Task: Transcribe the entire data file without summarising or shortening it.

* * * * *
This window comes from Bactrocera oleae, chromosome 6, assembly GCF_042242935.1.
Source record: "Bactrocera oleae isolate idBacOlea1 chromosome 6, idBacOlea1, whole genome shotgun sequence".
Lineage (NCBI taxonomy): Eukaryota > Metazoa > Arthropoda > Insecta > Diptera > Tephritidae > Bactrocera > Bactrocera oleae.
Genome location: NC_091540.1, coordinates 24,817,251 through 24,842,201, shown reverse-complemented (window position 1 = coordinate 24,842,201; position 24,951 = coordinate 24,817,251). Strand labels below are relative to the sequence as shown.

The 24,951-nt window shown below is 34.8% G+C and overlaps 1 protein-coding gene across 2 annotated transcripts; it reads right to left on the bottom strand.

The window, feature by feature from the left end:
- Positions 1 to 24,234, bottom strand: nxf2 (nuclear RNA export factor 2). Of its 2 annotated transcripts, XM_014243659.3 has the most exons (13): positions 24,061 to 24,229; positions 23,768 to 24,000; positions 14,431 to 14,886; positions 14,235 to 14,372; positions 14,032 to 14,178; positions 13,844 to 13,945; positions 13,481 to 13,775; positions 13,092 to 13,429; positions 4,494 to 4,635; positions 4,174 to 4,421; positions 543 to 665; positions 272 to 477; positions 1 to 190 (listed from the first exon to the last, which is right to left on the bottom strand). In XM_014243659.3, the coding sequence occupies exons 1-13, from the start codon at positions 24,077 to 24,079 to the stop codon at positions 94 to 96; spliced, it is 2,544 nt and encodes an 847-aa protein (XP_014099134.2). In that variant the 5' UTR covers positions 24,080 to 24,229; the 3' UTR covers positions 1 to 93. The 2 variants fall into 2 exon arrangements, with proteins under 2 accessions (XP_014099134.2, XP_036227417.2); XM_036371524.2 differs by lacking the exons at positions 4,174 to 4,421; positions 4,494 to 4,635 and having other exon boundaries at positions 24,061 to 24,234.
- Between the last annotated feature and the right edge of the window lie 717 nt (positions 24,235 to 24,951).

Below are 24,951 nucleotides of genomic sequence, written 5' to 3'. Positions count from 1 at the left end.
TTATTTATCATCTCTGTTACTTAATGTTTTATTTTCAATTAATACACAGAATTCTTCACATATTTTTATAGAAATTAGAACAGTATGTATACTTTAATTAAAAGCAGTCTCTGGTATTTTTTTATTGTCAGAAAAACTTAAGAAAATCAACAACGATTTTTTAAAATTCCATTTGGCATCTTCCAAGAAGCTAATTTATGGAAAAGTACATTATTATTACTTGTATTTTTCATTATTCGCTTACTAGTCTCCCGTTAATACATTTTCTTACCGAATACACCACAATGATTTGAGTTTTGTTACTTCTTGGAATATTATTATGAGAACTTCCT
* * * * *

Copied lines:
This window comes from Bactrocera oleae, chromosome 6, assembly GCF_042242935.1.
Source record: "Bactrocera oleae isolate idBacOlea1 chromosome 6, idBacOlea1, whole genome shotgun sequence".
Lineage (NCBI taxonomy): Eukaryota > Metazoa > Arthropoda > Insecta > Diptera > Tephritidae > Bactrocera > Bactrocera oleae.
Genome location: NC_091540.1, coordinates 24,817,251 through 24,842,201, shown reverse-complemented (window position 1 = coordinate 24,842,201; position 24,951 = coordinate 24,817,251). Strand labels below are relative to the sequence as shown.

The 24,951-nt window shown below is 34.8% G+C and overlaps 1 protein-coding gene across 2 annotated transcripts; it reads right to left on the bottom strand.

The window, feature by feature from the left end:
- Positions 1 to 24,234, bottom strand: nxf2 (nuclear RNA export factor 2). Of its 2 annotated transcripts, XM_014243659.3 has the most exons (13): positions 24,061 to 24,229; positions 23,768 to 24,000; positions 14,431 to 14,886; positions 14,235 to 14,372; positions 14,032 to 14,178; positions 13,844 to 13,945; positions 13,481 to 13,775; positions 13,092 to 13,429; positions 4,494 to 4,635; positions 4,174 to 4,421; positions 543 to 665; positions 272 to 477; positions 1 to 190 (listed from the first exon to the last, which is right to left on the bottom strand). In XM_014243659.3, the coding sequence occupies exons 1-13, from the start codon at positions 24,077 to 24,079 to the stop codon at positions 94 to 96; spliced, it is 2,544 nt and encodes an 847-aa protein (XP_014099134.2). In that variant the 5' UTR covers positions 24,080 to 24,229; the 3' UTR covers positions 1 to 93. The 2 variants fall into 2 exon arrangements, with proteins under 2 accessions (XP_014099134.2, XP_036227417.2); XM_036371524.2 differs by lacking the exons at positions 4,174 to 4,421; positions 4,494 to 4,635 and having other exon boundaries at positions 24,061 to 24,234.
- Between the last annotated feature and the right edge of the window lie 717 nt (positions 24,235 to 24,951).

Below are 24,951 nucleotides of genomic sequence, written 5' to 3'. Positions count from 1 at the left end.
TTATTTATCATCTCTGTTACTTAATGTTTTATTTTCAATTAATACACAGAATTCTTCACATATTTTTATAGAAATTAGAACAGTATGTATACTTTAATTAAAAGCAGTCTCTGGTATTTTTTTATTGTCAGAAAAACTTAAGAAAATCAACAACGATTTTTTAAAATTCCATTTGGCATCTTCCAAGAAGCTAATTTATGGAAAAGTACATTATTATTACTTGTATTTTTCATTATTCGCTTACTAGTCTCCCGTTAATACATTTTCTTACCGAATACACCACAATGATTTGAGTTTTGTTACTTCTTGGAATATTATTATGAGAACTTCCT